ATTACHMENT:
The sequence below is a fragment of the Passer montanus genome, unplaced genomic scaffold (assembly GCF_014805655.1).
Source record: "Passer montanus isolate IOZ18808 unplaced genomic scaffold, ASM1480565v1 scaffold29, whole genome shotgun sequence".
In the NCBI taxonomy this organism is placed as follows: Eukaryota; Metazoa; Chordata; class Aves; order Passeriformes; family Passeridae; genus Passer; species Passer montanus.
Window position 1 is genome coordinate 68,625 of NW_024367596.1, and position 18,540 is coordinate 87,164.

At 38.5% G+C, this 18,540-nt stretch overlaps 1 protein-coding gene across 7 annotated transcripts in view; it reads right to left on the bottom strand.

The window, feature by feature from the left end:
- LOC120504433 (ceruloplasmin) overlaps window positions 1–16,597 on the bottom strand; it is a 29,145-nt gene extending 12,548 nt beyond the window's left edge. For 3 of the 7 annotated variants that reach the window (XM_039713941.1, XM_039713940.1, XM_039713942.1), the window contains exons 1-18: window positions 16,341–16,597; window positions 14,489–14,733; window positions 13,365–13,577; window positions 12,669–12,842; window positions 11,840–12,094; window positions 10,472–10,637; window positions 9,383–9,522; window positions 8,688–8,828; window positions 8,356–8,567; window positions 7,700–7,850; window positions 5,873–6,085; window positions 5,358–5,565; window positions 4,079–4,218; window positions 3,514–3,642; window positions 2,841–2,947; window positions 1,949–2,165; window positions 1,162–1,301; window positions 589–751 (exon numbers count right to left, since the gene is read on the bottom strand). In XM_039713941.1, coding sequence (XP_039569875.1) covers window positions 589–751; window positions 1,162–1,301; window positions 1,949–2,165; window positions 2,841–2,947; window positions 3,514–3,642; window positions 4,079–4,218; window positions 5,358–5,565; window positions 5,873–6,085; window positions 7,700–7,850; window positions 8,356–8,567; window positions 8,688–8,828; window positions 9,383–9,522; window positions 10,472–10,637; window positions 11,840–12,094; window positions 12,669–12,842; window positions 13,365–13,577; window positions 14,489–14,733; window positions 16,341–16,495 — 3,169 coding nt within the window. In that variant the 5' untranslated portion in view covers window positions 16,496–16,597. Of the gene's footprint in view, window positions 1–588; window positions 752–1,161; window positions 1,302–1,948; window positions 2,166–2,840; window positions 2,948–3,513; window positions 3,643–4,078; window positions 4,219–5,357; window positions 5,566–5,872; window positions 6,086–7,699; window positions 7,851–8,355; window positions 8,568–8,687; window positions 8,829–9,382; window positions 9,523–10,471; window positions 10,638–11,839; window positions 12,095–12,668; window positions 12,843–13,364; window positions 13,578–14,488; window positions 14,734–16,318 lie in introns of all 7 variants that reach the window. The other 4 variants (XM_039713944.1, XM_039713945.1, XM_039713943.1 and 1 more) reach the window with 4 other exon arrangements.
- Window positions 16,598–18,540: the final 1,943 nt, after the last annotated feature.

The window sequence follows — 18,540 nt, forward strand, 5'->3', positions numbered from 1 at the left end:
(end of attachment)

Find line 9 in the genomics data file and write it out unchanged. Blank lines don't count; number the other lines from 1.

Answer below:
The window sequence follows — 18,540 nt, forward strand, 5'->3', positions numbered from 1 at the left end: